I sat down to write up our second visit to Alchemists, and found myself joined by two miniature co-authors. So here's a three-person report on our Sunday games session:

Sam: On Sunday Andrew joined Stanley and I for a bash at Alchemists. We (me and Stan) had already played a 6-round game of A Feast for Odin by the time he got here, so we were really in the zone.

You have to be in the zone to play Alchemists. Although there's a very strict logic at play here, working everything out isn't easy.  For someone like me, who goes blank at long division, trying to break down the very components of life itself is a challenge.

Stan: I won A Feast for Odin, by the way.

Sam: Yes. Anyway...

Stan: By quite a few points.


Sam: Yes. So with Alchemists - as I tried to write in the previous post - you're making and selling potions for gold to buy artefacts to get points, but that's kind of the day to day business. What you're really trying to do is work out what the (al)chemical components are to your ingredients. Do that, and you can publish theories about your work and improve your rep.

Stan: A Feast for Odin is much better. 

Sam: Alchemists is fascinating. I don't know if I think it's the 52nd best game in the world, or even the 52nd best game I've played, but it is definitely very different.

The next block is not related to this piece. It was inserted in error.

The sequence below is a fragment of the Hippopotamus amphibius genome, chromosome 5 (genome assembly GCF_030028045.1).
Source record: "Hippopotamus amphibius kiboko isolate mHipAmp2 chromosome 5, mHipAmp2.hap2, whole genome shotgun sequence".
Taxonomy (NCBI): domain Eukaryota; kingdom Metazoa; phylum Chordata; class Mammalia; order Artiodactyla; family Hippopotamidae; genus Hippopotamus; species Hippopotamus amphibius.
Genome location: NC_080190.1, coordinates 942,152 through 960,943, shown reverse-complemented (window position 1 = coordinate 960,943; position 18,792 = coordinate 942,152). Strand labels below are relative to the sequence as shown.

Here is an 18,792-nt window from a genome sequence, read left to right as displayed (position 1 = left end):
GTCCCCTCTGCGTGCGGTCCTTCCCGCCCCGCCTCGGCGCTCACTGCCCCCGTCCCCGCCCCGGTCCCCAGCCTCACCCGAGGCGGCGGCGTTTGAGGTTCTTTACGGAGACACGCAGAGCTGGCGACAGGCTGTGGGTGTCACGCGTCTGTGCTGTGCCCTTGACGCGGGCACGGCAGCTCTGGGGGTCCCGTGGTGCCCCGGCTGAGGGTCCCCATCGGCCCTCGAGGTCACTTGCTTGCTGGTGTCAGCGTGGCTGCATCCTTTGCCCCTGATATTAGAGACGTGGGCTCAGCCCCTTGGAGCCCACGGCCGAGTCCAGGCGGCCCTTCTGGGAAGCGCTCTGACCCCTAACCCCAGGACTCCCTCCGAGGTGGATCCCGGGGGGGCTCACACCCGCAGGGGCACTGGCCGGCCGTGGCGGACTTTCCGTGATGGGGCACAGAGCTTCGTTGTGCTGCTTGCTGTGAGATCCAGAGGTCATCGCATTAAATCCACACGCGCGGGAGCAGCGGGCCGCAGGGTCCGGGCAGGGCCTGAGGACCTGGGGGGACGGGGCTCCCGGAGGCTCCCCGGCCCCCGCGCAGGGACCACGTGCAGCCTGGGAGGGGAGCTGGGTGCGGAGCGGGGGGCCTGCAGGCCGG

Stan: Yeah, but A Feast for Odin has a good tang to it and it's like a thousand times harder to do, so I'm much better at playing games than you are!

Sam: What Stan is trying to say is that I trounced them both at Alchemists. And what I think is fair to add is that we all went seriously wrong in our deductions. Both Stan and I spotted Andrew's first theory was incorrect, and we raced to debunk him. But Stan also tried to debunk my theories three times and failed - even though my theories were actually, it turned out, utterly wrong. I meanwhile managed to eliminate every single alchemical as a possible match for not one, but two ingredients. As an alchemist I was essentially moronic. I had no idea how to utilise the knowledge of neutral matches, and I still don't.

Joe: I wasn't even there, but I just like saying stuff. 

Sam: The best part of Alchemists is the final reveal, where you uncover the actual alchemical for each ingredient, and reveal everyone's theory. Of the eight, we had two right - an exceedingly poor return for supposed experts!  I pictured us all shuffling out of the conference with our heads bowed, trying to spin it that we had made great progress...

Joe: I hate alchemists!

Sam: Thank you, Joe.

Stan: All you have to understand that A Feast for Odin is a very technical and strategic game and should be given more importance to than a rubbish game like Alchemists.